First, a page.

Billionaire inventor Sir James Dyson has embarked on an agricultural spending spree, snapping up thousands of acres of Lincolnshire farmland.
The vacuum cleaner tycoon is believed to have paid some £150m for more than 6,800ha (17,000 acres), purchased through his new company Beeswax Farming (Rainbow) Ltd. The land includes much of the Nocton estate, near Lincoln.
Nocton was the proposed site for what would have been Britain’s biggest dairy farm. But the land was put up for sale after plans to establish an 8,100-cow dairy herd were ditched following objections from animal welfare activists and the Environment Agency.
Buying farmland is popular with many wealthy investors because it doesn’t incur inheritance tax. Some critics feel this unfairly bumps up land values, pricing “genuine” farmers out of the market. But others feel it can create opportunities, too.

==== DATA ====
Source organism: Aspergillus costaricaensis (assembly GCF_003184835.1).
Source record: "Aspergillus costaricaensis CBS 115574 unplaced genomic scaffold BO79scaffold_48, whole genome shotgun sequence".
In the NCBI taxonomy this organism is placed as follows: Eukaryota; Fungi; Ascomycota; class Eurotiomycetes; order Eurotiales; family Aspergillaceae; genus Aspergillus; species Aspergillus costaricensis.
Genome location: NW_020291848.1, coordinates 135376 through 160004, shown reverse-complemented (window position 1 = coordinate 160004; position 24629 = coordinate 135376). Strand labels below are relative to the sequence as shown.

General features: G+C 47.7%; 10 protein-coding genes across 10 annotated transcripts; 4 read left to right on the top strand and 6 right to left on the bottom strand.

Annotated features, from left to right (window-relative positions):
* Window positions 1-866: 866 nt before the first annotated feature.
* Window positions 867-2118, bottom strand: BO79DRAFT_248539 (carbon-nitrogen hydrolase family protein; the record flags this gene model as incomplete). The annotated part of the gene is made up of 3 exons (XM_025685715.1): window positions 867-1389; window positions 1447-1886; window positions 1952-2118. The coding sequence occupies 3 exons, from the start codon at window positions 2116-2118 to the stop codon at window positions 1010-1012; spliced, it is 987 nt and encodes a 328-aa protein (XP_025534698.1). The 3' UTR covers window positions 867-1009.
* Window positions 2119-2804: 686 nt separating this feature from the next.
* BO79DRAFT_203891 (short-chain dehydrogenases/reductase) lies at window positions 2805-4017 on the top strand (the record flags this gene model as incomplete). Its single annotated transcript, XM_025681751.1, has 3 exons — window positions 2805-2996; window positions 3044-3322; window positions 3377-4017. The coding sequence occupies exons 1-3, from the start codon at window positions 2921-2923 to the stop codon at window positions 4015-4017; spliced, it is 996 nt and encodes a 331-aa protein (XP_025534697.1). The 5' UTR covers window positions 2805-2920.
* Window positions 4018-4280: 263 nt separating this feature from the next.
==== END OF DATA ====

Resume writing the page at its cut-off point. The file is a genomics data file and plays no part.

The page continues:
Average English farmland values reached a record high of £22,500/ha (£9,100/acre) during the last three months of 2012, according to land agent Smiths Gore. Bare land values rose 6% in the final quarter of 2012, although equipped land values remained unchanged.
Lincolnshire grower Andrew Ward, a former Farmers Weekly Arable Farmer of the Year, said: “If you have to borrow all that money at £8,000-10,000 an acre, it is an absolute non-starter because you cannot fund that sort of lending purely out of farming.”
The alternative was for farmers to approach investors who had recently purchased land and offer to farm it for them, said Mr Ward. “I would quite happily look at that. It is a good way of expanding and getting more acres under your belt.”
Ian Monks, partner at land agent Bidwells, said Lincolnshire could be seen as a barometer for the state of arable farming. “It’s a true farming county where there is less sentiment over buying and selling. People pile in when times are good – but an investor on the Dyson scale is rare.”
A spokesman for Dyson declined to comment on the reason for the land grab, other than to say: “James has always had an interest in farming; he grew up in Norfolk and, when he moved from London to the Cotswolds, it was to a small farm. It is an interest he maintains today.”
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